What Is The “I” Word And What Can We Do About It?


Early this summer, a New York City policewoman was suspended after being caught encouraging her niece to use the N-word. The “N word” is so revolting that we never say the word itself.

We who have disabilities often hear what I will call the “I Word.” The media and some educators, health professionals, clergy and parents use it as if it were a fact rather than an opinion.

The “I-word” is “impossible.”

Too many individuals and institutions conclude that our integration into synagogues, schools, camps, social activities, employment and family life is impossible. That’s not the Torah’s view.

God’s Stance Regarding “Impossible”

The Book of Numbers (11, 4—33) describes a very tough moment for Moses as he leads the Israelites through the wilderness. Though nourished by miraculous manna, they crave meat.

Moses wonders whether it’s possible to provide meat for two million people in the Israelite camp. God responds “Is God’s power limited?”

A mighty wind then sweeps countless quail into the Israelite encampment. Rashi elaborates that they hovered at waist height, so that even a lazy person could catch them.

An Ongoing Divine Gift that Defies “Impossible”

Sharknado notwithstanding, fauna no longer fall from the sky. However, our God-given human nature can, with imagination and creativity, make the seemingly impossible into an everyday reality. Here are some examples:

Recruiting Soldiers with Disabilities

Everybody knows that it’s “impossible” for a person with a disability to join the Army. That is, until Ariel Almog, defying “impossible,” founded

Gdolim B’Madim, or “Great in Uniform,” enabling young men and women with disabilities to serve in the IDF, the Israel Defense Force. Currently, there are 350 such soldiers serving on 22 IDF bases.

Using Technology to Increase Mobility

People who are paralyzed from the waist down, due to spinal cord injuries, are routinely advised “You will never walk again.” Now, some of them wear exoskeletons which stimulate nerves of the hip and knees, and enable them to move about. Ironically, insurance companies are reluctant to pay for these devices because, among other things, “they don’t lead to a cure”

Producing Current Jewish News in Braille

About eight years ago, the weekly Mishpacha Magazine featured an article about me. Its editors apologetically explained that it was impossible to produce a braille edition of the periodical.

Now, thanks to the generosity of George Karfunkel and the ingenuity of CSB Care, many of us who are blind enjoy reading Mishpacha’s Braille Edition almost every week.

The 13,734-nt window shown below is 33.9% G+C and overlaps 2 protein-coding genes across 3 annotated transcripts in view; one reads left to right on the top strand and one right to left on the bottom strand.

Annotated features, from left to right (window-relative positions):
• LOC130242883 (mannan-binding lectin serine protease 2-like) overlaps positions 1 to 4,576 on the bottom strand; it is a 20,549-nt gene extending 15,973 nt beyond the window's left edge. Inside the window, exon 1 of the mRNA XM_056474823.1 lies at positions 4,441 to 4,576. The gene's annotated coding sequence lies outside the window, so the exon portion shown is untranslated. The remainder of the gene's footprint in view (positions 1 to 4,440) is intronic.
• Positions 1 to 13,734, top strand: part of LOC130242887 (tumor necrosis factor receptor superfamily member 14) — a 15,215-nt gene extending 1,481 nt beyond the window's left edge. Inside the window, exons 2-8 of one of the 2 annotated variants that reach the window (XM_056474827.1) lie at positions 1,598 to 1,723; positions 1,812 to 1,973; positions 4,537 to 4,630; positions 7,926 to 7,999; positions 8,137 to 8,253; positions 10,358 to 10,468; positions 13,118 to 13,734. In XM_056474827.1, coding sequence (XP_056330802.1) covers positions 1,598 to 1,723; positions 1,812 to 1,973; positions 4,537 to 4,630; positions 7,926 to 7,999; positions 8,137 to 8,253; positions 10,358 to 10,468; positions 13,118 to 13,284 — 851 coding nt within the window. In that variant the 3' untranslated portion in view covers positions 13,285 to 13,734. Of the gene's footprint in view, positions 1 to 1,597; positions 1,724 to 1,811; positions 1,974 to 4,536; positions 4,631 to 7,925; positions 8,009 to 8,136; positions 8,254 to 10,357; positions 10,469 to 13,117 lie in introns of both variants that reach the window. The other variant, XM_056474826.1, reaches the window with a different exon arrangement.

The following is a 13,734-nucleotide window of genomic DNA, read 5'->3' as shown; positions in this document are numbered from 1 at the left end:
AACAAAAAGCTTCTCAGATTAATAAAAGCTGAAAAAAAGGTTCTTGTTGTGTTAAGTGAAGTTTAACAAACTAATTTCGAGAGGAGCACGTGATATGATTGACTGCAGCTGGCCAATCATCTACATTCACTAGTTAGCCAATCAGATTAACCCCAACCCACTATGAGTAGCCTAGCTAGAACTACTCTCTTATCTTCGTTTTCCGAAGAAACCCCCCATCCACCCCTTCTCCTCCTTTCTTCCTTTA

A Challenge for the New Year

As we pursue integration into our Jewish communities, we are no longer content to passively accept the judgment of others about what is and is not possible. That’s why Yad Hachazakah—the Jewish Disability Empowerment Center, spearheaded the creation of the Yad Empowers Alliance.

The Yad Empowers Alliance is a body of individuals, guided by Orthodox Jewish standards, working to increase accessibility for and participation by people with disabilities in their Jewish communities. At its June 11, 2017 kick-off luncheon, seventy people shared their struggles and triumphs, and learned advocacy skills to achieve integration.

Disabled and non-disabled individuals are welcomed and encouraged to join us as we work to eliminate attitudinal, transportation, communication and physical barriers to employment, education, worship, events, and marriage.  Contact Yad HaChazakah at 646-723-3955 or at Access@YadEmpowers.org.

As we enter the New Year 5778, May God bless our efforts to minimize the “I-word” in the lives of people with disabilities.

Shanah Tovah!

Rabbi Michael Levy: As a founding member of Yad Hachazakah, the Jewish Disability Empowerment Center, Rabbi Levy strives to make the Jewish experience and Jewish texts accessible to Jews with disabilities. In lectures at Jewish camps, synagogues and educational institutions, he cites Nachshon, who according to tradition, boldly took the plunge into the Red Sea even before it miraculously parted. Rabbi Levy elaborates, “We who have disabilities should be Nachshons, boldly taking the plunge into the Jewish experience, supported by laws and lore that mandate our participation.” Rabbi Levy is currently director of Travel Training at MTA New York City Transit. He is an active member of Congregation Aish Kodesh in Woodmere, N.Y. He invites anyone who has disability-related questions to email him.